Finish passes in a pocket


(Kris Van) #1

Trying an idea for a christmas gift, using Fusion 360. Cutting pockets in pine, 1/4 endmill, 17k, 50ipm, .15" stepover, .08" doc, finishing pass .008" with same stepover. Still getting lines like below. Cutting almost 200 of these, like a scrabble board. Is it the pine? Not sure if I can change the stepover on the pocket finishing pass, maybe could rough out the pockets then finish? Tried a half dozen iterations so far, getting better but not sure where to go from here. Thanks!

Kris


(William Adams) #2

Pine tends to compress when cut, then spring back, leaving such marks.

One way to get a finish pass effect for a pocket is to calculate the depth per pass so that the initial passes are at some reasonable depth, then the last is a thin cut.

Another possibility is your spindle isn’t square — ways to address that:


(Kris Van) #3

Hoping it’s just the pine. Pockets in harder wood have been turning out pretty well. I may have to run an really small stepover finish, not a big deal. Thanks for the input Will!


(Phil Thien) #4

The three samples are too consistent for this to be attributed to the wood, imho.

My guess is you’re taking enough off in each pass to cause the bit to pull into the stock.

Reduce th DOC for each or the final pass, is my suggestion.


(Kris Van) #5

That’s a good point Phil. I ended up running a finish pass to clean up the .01" stock I left. Minimal sanding at the end, still one line in the same spot in each pocket. I realized though that I really don’t like pine. It was cheaper for this project and I haven’t made larger panels out individual boards before, but I need to figure it out soon. Have to do some touchups and sanding, but overall happy with the outcome. By far the largest and longest run I’ve done, 24x24", almost 4 hrs run time.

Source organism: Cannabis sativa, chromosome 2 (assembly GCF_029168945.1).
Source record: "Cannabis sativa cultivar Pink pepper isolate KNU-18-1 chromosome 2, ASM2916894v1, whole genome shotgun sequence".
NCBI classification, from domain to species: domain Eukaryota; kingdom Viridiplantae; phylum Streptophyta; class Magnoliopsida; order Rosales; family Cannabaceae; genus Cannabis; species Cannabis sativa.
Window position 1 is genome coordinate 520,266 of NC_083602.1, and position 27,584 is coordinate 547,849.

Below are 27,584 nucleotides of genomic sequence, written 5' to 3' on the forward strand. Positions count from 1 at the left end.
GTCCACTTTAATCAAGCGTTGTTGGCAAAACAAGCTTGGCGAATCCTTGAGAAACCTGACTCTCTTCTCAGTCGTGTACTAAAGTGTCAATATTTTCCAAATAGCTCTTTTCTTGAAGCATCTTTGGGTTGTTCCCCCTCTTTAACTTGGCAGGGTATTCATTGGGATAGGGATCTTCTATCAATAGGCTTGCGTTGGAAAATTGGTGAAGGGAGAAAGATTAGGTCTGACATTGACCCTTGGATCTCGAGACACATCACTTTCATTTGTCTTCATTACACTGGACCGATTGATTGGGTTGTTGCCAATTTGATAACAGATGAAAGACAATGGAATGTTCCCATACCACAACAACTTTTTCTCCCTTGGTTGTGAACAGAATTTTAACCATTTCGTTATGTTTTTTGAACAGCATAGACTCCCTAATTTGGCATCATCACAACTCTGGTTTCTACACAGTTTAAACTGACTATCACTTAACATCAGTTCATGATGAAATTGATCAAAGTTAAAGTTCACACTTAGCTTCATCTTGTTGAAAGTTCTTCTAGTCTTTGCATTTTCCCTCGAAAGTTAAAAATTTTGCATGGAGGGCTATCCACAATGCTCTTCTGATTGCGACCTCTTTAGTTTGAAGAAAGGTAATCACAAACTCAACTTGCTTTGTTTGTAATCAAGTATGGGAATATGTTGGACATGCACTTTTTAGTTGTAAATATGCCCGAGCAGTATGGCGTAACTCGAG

(Phil Thien) #6

You might want to also check your Z-axis pulleys to make sure they’re night and snug, that could absolutely contribute to the type of consistent unevenness you’re seeing.

Check all your pulleys while you’re at it.

Your final panel looks terrific.


(Tito) #7

Scrabble?

Looking good!


(Kris Van) #8

Thanks! Yep, scrabble board. Christmas gift for my parents, will make tiles with their names and all 10 of the grandkids then find some way to fit them all in (hopefully). Planning on walnut for the tiles with the letters engraved then painted.


(Daniel Loughmiller) #9

Make your name worth the 10 points :slight_smile:


(Steve) #10

You should try to keep your stepover to 50% of the tool diameter or under, it will increase your tool life quite a bit. Are you using an upcut endmill.


(Kris Van) #11

Steve, even for roughing passes? I just ran a project last night with almost 100% stepover for roughing but 25% for final pass, looked great. Maybe I just got lucky…


(Steve) #12

Depending on the material. If your cutting wax or foam then 100% is fine. When you get into wood it is better to keep radial engagement 50% or under. The forces of the endmill pulling into or out of the material, depending on upcut or downcut, will be drastically reduced. Its also much better for chip evacuation. If 100% works good for you then go for it. Just dont be surprised if you dull endmills faster or have a lot of deflection.